My first experience with bicycles as transportation was in Lund Sweden. The year was 1991 or thereabouts. Sadly, I didn’t get to cycle. I just observed, but what I saw stuck with me. I still think about it all the time.
I was working for Tetra Pak AB, the global packaging giant and I was visiting the company’s primary factory and home office. I flew all night on SAS from Minneapolis to Copenhagen, arriving just as the sun came up. I boarded a hovercraft for the short trip across the Øresund to Malmö, cleared customs, and flagged down a taxi that took me the 15 kilometers to the Grand Hotel in Lund.
Lund is a college town, roughly the same size as Ogden. The Grand was located downtown. As I remember it, there was a small park out front and the city’s main train station was on the other side of the park and about a block down the street. Since it was Sunday morning, all the shops were closed and there weren’t many people about. That all changed the next morning. As I left for the quick trip to headquarters, I was stunned by the sea of bicycles that had formed across from the hotel while I got in a few hours of jet-lagged sleep. So stunned, in fact, that I took this picture of a colleague in the midst of them. It was an amazing sight.
I didn’t know it at the time, but many residents of Lund were commuting to Malmö using their bicycles and the Pågatåg (aka the Purple Train). In essence, I was seeing “First and Last Mile” policy in action approximately 20 years before it became fashionable with American transit officials. For those who don’t know, First and Last Mile extends the reach of transit by integrating bicycles into the transit grid. Many people choose not to take transit because of the challenge of getting to and from the train or bus…the first and last miles. Make it easier, the thinking goes, and people will choose transit. One way to make it easier is to encourage people to cycle to the train, just like I was witnessing in Lund.
When I think back to my time in Sweden, I remember thinking how cool this all was. It just made sense to me, so much so that on subsequent trips I ditched the taxi and opted for the Pågatåg myself. Interestingly enough, the train in the above video is named after Ruben Rausing, one of TetraPak’s founders. This appears to be the same vintage of train that I rode. The newer ones are much more sleek and modern looking.
I didn’t have a bicycle…this was well before bike share systems. I wish I had. Be that as it may, I took trains everywhere I went in Europe. I took them across cities like Amsterdam and across countries like Switzerland. Language was no obstacle, even in smaller out of the way places…even way back then.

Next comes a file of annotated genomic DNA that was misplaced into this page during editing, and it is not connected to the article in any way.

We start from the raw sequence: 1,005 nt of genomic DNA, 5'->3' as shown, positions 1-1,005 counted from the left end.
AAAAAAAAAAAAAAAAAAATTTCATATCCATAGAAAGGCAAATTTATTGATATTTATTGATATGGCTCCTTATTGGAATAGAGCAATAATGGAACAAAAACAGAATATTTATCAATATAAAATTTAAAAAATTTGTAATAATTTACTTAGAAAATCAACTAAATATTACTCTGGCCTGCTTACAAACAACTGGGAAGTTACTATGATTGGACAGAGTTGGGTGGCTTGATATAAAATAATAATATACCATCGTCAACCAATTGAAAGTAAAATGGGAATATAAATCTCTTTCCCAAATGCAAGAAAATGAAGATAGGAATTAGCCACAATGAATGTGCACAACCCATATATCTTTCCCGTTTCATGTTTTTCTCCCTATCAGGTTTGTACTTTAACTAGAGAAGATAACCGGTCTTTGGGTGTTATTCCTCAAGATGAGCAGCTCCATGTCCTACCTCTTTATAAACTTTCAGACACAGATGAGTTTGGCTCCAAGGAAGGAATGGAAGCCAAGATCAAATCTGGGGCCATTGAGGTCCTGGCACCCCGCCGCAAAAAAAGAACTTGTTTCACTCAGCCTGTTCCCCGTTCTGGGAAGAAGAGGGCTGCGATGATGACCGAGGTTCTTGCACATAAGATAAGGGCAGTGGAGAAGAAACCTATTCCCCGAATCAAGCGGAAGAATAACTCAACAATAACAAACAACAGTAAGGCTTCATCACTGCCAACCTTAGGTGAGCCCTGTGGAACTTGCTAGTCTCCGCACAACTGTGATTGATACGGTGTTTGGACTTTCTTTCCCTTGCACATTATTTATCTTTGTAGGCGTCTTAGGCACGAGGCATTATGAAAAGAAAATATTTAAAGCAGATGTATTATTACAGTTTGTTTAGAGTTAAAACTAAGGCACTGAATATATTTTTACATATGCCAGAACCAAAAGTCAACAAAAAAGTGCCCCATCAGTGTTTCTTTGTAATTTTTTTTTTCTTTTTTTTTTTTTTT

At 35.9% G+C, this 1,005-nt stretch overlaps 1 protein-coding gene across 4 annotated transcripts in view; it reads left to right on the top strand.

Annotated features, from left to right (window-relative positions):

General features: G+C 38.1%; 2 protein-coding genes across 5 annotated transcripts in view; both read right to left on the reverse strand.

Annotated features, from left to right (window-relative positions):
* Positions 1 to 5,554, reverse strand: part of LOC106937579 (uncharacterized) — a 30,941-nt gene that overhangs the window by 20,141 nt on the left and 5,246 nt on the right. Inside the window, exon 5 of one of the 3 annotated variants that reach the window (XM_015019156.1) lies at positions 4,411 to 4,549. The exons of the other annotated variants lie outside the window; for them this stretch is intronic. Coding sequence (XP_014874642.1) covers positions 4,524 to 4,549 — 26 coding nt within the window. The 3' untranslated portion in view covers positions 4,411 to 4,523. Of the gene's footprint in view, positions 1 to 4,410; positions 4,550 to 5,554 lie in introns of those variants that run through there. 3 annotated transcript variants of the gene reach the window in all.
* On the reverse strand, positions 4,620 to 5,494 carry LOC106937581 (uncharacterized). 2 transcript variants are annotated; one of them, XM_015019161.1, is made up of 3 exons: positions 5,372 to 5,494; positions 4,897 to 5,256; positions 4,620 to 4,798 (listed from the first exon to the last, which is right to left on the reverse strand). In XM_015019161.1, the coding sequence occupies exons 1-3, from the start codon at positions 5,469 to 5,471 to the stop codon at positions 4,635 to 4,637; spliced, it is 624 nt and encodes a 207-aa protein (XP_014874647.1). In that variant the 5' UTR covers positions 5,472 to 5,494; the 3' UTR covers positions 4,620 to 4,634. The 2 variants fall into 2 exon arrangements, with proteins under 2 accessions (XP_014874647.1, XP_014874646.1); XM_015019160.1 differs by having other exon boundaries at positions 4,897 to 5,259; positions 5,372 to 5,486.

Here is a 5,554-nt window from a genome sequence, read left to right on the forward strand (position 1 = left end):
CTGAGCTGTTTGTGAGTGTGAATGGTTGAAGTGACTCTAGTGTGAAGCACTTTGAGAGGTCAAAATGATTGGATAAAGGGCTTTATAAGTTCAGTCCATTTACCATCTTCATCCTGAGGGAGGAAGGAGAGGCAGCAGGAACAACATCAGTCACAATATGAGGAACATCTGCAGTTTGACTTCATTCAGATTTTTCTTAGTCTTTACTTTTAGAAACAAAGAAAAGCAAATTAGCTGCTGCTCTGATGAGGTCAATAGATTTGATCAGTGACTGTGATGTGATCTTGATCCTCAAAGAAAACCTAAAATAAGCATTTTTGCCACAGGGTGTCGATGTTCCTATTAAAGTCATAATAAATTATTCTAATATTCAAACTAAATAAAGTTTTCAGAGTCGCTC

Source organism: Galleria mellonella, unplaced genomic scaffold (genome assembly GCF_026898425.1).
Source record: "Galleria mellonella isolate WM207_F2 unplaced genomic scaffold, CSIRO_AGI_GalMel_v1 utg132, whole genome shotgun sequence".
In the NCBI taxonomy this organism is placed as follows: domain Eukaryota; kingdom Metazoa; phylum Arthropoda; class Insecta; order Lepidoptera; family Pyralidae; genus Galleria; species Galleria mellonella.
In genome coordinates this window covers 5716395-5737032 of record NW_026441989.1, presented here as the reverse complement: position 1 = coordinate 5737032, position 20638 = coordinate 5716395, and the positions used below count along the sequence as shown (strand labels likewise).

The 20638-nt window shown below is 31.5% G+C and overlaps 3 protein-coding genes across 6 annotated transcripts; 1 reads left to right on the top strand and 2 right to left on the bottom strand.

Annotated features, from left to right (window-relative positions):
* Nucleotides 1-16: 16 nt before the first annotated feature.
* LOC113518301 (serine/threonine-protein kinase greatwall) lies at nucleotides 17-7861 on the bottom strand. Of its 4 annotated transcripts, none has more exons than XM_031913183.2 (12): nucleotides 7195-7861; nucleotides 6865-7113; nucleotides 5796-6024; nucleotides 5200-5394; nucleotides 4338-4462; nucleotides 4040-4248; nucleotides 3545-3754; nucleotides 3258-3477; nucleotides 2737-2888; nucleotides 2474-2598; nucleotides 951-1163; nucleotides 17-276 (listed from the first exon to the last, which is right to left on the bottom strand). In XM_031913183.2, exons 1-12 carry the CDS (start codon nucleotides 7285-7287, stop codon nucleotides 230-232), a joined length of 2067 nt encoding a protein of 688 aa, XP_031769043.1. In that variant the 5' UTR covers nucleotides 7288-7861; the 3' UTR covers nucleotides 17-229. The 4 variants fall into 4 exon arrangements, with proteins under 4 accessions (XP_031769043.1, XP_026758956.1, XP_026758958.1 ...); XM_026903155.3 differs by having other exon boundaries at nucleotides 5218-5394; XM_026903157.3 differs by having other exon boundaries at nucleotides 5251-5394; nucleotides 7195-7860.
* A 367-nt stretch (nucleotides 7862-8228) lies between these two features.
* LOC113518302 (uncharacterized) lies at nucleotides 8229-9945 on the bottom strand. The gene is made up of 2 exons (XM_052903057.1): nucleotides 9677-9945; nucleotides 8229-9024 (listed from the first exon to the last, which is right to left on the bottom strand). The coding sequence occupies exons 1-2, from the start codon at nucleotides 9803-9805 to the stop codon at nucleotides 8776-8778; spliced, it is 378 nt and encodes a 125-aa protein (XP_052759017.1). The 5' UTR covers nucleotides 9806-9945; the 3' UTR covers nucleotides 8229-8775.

I now realize, in hindsight, that this was a special moment in time. While it’s true that more Swedes cycle than do Americans, the things I was seeing were skewed due to events on the other side of the globe. At that time, much of Sweden’s gasoline came from Kuwait. In fact, the leading retailer in the country was named Q8 (Kuwait) and Kuwait’s oil infrastructure had been destroyed by Saddam Hussein the previous year. Gas in Sweden cost six times as much as it cost in the US in 1991, and so even though most Swedes owned cars they weren’t using them for the short trip from home to the train station. They were using their bicycles.
Why am I sharing this story with you? For two reasons. First, the Swedes would not have had the option to combine bike + train if the infrastructure had not been already been built and put in place. Fortunately, it was, and so when prices spiked it was no big deal for the Swedes to adapt. Once the choice was made, many chose to stay with it. Today, gas prices in Sweden have normalized, but as this recent Google Streetview capture shows, the Swedes are still riding their bicycles to Lund CentralStation. That’s good.
Second, it’s just a matter of time before another unforeseen event causes the price of oil to spike to new, maybe unimaginable, highs. I know this and I think you know it, too. It is the way the world works, and it doesn’t much matter what our plans are. What’s going to happen is going to happen. We will have to adapt. It would be better if we were proactive about it, you know, like the Swedes.
I wasn’t consciously thinking of this when my wife and I chose to move to Ogden late last year, but now in hindsight I realize just how much this journey was likely influenced by what I saw in Sweden 25 years ago. I remember thinking back then just how much I wanted to live as the Swedes did, riding my bike and a train instead of sitting in traffic, and now I am. It’s funny how things work out, isn’t it?